Methicillin resistance is associated with the presence of a chromosomal mobile genetic element called the staphylococcal cassette chromosome mec (SCCmec). Eight main SCCmec types (I to VIII) have so far been identified, the sizes of which vary from ~20 up to ~50 kb (8, 20). The SCCmec classification is based on the composition of two gene complexes within the cassette, namely, the mec gene complex and the ccr gene complex (3, 8, 20). Common to all SCCmec elements is the presence of a mec gene complex that consists of the highly conserved mecA gene and intact or truncated sets of its regulatory genes, mecRI and mecI, and insertion sequences IS431 or IS1272 (22). The mecA gene encodes the membrane-associated penicillin binding protein 2a (PBP2a), which is involved in peptidoglycan synthesis. PBP2a confers resistance against all β-lactam antibiotics due to low-affinity binding, thereby overcoming the inhibition of native penicillin binding proteins as conferred by these antibiotics (6, 8). The mec gene complexes identified have been divided into three major classes that are defined by the sequences surrounding mecA, namely, class A (including IS431-mecA-mecR1-mecI), class B (including IS431-mecA-ΔmecR1::IS1272), and class C (including IS431-mecA-ΔmecR1::IS431) (8, 17, 23). In the class B and C mec gene complexes, the insertion sequences IS1272 and IS431 have integrated into the 3′ end of mecR1, ing in an inactive regulator protein. Furthermore, each SCCmec contains one or two ccr genes for recombinase(s) that play an important role in insertion and excision of the cassette from the genome (8, 17). At least nine different types of ccr gene complexes can be distinguished. Five SCCmec elements of S. aureus contain the recombinase genes ccrA and ccrB, two contain ccrA, ccrB, and ccrC, two contain one ccrC gene, and one contains two ccrC genes (8, 17, 20). SCCmec insertion and excision always occur at the same site, which is named attB. This site is located within the so-called orfX that seems to be strictly conserved in S. aureus genomes (21).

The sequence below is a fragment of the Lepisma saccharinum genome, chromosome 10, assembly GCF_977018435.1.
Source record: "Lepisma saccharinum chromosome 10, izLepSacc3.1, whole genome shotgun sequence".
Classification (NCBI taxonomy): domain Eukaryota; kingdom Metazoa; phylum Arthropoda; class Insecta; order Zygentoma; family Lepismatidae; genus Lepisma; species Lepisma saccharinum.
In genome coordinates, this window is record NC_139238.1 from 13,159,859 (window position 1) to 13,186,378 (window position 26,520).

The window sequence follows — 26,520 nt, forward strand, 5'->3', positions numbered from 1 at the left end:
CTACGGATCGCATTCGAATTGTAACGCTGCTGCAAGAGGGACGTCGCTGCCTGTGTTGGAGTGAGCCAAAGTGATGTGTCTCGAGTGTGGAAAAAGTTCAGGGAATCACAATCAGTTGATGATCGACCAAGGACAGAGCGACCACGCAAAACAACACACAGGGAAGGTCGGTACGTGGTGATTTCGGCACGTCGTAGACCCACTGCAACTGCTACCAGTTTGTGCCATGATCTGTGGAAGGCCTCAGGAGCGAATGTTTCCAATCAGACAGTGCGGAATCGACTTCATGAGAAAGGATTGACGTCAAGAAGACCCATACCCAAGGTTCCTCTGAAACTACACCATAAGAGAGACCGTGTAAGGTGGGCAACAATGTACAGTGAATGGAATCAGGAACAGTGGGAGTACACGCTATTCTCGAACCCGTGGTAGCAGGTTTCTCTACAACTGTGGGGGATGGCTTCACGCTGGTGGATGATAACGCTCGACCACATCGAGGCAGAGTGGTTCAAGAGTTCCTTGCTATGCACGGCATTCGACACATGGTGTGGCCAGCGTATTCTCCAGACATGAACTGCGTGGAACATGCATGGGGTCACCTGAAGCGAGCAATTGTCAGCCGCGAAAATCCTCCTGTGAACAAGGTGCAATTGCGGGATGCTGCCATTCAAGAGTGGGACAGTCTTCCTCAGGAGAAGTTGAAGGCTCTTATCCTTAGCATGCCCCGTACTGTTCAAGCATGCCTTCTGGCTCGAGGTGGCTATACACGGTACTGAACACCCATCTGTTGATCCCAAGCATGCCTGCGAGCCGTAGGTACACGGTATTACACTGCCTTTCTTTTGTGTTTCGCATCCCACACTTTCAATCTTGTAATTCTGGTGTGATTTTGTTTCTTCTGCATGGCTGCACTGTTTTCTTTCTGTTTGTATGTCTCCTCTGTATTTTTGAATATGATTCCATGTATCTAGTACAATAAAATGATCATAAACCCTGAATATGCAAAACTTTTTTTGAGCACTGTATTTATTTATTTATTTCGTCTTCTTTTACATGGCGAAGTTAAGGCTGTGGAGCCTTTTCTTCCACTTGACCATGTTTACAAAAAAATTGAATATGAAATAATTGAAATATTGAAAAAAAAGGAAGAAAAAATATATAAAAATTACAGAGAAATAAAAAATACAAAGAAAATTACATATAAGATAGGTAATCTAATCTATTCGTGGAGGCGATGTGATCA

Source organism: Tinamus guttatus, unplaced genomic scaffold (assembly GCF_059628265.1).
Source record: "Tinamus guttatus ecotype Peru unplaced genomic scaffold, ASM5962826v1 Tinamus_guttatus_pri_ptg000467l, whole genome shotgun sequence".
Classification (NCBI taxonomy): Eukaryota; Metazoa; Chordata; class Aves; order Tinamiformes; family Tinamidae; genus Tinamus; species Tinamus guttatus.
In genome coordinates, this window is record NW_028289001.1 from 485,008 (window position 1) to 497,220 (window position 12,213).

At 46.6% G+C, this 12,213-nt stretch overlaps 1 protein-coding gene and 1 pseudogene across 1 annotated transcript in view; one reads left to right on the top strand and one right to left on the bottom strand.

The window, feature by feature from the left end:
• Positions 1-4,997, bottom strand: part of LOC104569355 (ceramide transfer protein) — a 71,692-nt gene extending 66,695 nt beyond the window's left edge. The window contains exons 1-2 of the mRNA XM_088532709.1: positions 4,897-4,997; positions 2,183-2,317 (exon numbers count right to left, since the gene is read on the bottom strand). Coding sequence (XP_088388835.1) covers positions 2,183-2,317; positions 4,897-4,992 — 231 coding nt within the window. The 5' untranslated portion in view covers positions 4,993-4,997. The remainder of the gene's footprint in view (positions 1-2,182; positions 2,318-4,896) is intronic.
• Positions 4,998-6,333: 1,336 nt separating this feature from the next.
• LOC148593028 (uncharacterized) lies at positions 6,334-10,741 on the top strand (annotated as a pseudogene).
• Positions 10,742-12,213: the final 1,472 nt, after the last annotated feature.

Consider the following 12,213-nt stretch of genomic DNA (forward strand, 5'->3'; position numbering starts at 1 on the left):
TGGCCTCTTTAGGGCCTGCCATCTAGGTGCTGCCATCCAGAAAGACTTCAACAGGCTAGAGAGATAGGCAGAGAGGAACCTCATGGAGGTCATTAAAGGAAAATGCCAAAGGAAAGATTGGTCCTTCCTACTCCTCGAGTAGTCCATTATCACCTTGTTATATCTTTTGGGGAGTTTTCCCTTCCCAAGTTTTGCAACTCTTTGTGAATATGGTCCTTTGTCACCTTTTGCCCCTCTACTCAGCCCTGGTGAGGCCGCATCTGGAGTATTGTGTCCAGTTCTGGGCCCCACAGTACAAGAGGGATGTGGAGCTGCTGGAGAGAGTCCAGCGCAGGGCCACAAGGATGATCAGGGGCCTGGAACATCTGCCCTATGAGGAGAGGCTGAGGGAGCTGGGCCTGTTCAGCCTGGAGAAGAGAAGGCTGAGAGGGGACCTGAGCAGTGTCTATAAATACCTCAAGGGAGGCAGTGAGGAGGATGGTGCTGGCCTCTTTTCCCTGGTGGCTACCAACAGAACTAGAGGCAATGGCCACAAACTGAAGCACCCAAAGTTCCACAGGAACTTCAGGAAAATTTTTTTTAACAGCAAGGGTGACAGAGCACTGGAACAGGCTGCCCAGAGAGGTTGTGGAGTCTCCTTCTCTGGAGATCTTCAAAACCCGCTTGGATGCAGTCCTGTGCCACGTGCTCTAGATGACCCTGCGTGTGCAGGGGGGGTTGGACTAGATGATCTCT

It has been reported before that SCCmec elements are intrinsically unstable when MRSA strains are cultivated in vitro. For example, Donnio et al. reported the loss of mecA due to a deletion within a type IV cassette (9). Furthermore, it was shown for three different MRSA isolates carrying a type II SCCmec that the in vitro selection for resistance to vancomycin coincided with a conversion of MRSA to methicillin-susceptible S. aureus (MSSA) (26). The mecA gene-containing region that was lost in each of the MSSA derivatives differed in length. In one of the MSSA strains studied, the complete SCCmec was lost due to site-specific chromosomal excision. In the other two MSSA strains, partial deletion of the respective SCCmecs appeared to involve the IS431 sequences, suggesting a role for IS431-mediated transposition/recombination in the observed mecA loss.